A. E. Morelli is a native son of the republic of Switzerland, born in the canton of Tessin, January 20, 1868, and is a son of Michael and Santina Morelli, also natives of that Alpine country, whose last days were spent in Switzerland. Michael Morelli when fifteen years of .age made his way to Australia with his father, remaining there for about eight years and returning to Switzerland in 1864. There he married and three children were born to the union. When A. E. Morelli, the youngest of the three, was only an infant his mother died and soon after the father came to the United States and in California went into the dairy business, remaining in it until 1878, when he sold out and went back to his children in Switzerland. In 1882, after having received a fair education, A. E. Morelli decided to leave the town of Cevio, Switzerland, and come to California and be as successful as his father. On arriving here he went to work in the dairy that was formerly owned by his father, remaining there for four years. He afterward went to Oregon and was connected with construction work. Returning to California he tried the dairy, grocery and hotel business, with some success.

In 1906 Mr. Morelli joined the Coast Dairies & Land Company of Davenport and in time was elected secretary of that organization, the affairs of which he since has been managing. This has brought about the development of a new and important industry and the distribution of a product which has become famous as a food delicacy throughout this country. For some time after its establishment this company confined itself to the dairy industry, the lumber and hotel business, but in 1916 began in a small way to experiment in the culture of artichokes, starting with a tentative bed of fifty-two plants. It was found that soil and climate in the Davenport region were particularly well adapted for the proper cultivation of this toothsome vegetable and the products of these initial beds passed so admirably all the tests provided that it was determined to pursue their culture on a commercial basis. The introduction on the market of the Davenport artichokes created an instant demand and that demand has increased with the growing fame of this particular brand of edible until now the company has about one thousand acres devoted to artichoke culture in Davenport. Other farmers have become interested in the business and today there are over three thousand acres in Santa Cruz county planted in artichokes, so that the business now exceeds two million dollars annually. Nine hundred acres of this land was formerly used for pasture and had to be cleared of brush and greasewood. Where first only five men were employed to care for the crop there are about four hundred men engaged in this work today.

In addition to his extensive interests in this company Mr. Morelli has considerable holdings in other lines and has long been recognized as one of the substantial citizens of Santa Cruz county and of this section of California. He is the vice president of the Ocean Shore Canning Company of Half Moon Bay, is a member of the board of directors of the Santa Cruz Chamber of Commerce and in other ways takes an interested and helpful part in the general affairs of the community.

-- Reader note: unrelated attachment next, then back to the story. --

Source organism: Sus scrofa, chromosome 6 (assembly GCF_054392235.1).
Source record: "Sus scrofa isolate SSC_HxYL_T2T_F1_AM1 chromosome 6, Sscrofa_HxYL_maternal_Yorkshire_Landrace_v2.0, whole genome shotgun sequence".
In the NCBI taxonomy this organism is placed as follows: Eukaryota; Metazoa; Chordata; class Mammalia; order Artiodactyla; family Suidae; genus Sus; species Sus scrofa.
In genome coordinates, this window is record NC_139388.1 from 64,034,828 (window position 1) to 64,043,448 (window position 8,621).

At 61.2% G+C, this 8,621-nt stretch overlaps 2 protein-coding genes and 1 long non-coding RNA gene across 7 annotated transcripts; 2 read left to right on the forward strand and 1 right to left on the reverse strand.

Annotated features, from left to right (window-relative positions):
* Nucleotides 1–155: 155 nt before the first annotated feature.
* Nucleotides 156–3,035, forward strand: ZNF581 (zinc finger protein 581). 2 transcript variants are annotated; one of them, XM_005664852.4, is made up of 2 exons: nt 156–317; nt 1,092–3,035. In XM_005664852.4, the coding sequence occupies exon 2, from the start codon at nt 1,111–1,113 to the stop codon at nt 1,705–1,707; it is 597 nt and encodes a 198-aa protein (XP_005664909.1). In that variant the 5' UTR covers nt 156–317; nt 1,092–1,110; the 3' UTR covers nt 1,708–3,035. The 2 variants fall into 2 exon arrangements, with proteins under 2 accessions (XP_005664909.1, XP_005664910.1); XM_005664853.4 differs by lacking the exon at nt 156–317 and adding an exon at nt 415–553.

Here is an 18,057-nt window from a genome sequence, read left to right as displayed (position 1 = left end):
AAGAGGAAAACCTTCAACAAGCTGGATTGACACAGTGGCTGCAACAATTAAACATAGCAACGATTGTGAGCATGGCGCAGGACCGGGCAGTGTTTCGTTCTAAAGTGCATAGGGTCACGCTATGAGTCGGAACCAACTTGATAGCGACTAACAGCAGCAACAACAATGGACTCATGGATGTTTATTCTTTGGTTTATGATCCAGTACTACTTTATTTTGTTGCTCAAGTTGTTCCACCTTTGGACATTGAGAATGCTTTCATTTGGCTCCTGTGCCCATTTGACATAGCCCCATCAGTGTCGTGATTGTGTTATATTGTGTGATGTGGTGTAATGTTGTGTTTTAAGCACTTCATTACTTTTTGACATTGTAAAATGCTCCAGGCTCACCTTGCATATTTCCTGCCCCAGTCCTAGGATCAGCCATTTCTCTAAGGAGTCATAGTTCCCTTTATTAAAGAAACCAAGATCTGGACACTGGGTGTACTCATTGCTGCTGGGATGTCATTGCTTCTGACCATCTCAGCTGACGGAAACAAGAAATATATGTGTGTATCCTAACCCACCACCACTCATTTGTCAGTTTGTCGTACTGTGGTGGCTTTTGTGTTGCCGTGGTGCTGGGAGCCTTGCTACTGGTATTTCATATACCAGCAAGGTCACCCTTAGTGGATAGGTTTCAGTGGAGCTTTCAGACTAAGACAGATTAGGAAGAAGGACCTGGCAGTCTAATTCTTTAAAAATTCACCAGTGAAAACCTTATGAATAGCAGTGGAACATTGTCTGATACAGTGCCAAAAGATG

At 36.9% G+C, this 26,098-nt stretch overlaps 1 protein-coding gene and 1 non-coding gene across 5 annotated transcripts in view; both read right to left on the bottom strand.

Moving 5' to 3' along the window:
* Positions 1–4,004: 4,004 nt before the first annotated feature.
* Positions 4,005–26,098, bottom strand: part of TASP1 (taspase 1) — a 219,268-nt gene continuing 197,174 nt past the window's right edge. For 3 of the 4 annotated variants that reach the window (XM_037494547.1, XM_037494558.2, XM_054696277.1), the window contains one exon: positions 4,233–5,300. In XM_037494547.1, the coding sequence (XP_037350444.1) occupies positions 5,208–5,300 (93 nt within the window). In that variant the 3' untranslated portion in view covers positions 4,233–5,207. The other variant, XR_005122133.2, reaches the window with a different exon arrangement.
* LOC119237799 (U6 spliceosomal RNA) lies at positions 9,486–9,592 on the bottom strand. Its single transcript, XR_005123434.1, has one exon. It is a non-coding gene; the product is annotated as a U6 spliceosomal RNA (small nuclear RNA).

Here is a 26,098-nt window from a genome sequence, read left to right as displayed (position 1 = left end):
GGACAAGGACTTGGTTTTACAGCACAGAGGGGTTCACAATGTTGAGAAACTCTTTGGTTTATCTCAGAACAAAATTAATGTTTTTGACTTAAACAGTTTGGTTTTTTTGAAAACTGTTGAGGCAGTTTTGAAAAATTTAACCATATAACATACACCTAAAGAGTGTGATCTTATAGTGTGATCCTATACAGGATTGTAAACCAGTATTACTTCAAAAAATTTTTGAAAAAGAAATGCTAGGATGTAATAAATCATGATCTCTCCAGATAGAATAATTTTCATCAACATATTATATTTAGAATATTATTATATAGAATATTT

It was in 1892, at Salinas, that A. E. Morelli was united in marriage to Miss Eugenia Leoni and they have five children, Lilly, Michael, Roy, Adelina and Mable, and ten grandchildren in whom they take much pride and delight. Mrs. Morelli is a native daughter of California, born at Watsonville, Santa Cruz county, and is a daughter of John Leoni, who was one of the early settlers in that section. He was of Swiss birth and his wife, Juanita Artellan, was of French stock, though born in Monterey, California. The Morellis are republicans and have ever taken an interested part in local civic affairs. Mr. Morelli was one of the organizers of the local lodge of the Foresters of America at Davenport and has long been active in the affairs of that organization.

Source: History of Monterey and Santa Cruz Counties, California : cradle of California's history and romance : dating from the planting of the cross of Christendom upon the shores of Monterey Bay by Fr. Junipero Serra, and those intrepid adventurers who accompanied him, down to the present day. Chicago: S.J. Clarke Pub. Co., 1925, 890 pgs.
A. E. MORELLI

The historian of the future in making up an estimate of the basic elements of the population of the state of California will be compelled to give proper credit to the influence exerted in the development of the state by that sturdy Alpine strain so prominently represented throughout this section by many of this ancient Swiss stock who have become leaders in development work here, particularly in those great interests and industries based upon the dairy and horticultural products of the state. Any analysis of the commercial and industrial situation here will prove convincing of the important part taken in its development by the hardy and resolute representatives of this Alpine strain who got a start here when the land was being made to give up its treasures of field and orchard and who now in the second and third generation are found to be the leaders in much of this continued development, being among the most influential factors in the creation of conditions that have helped so largely in achieving California's present supremacy in her own distinctive field. Among these leaders in the Santa Cruz country there are few who are better known or who have been more influential in local development than A. E. Morelli, secretary and manager of the great Coast Dairies & Land Company of Davenport and for years one of the important agents in the conspicuous promotion of the dairy and horticultural interests of this region. It therefore is but proper and fitting that in this definite history of the region in which his services have so long and so usefully been rendered there should be presented some modest review of Mr. Morrelli's life.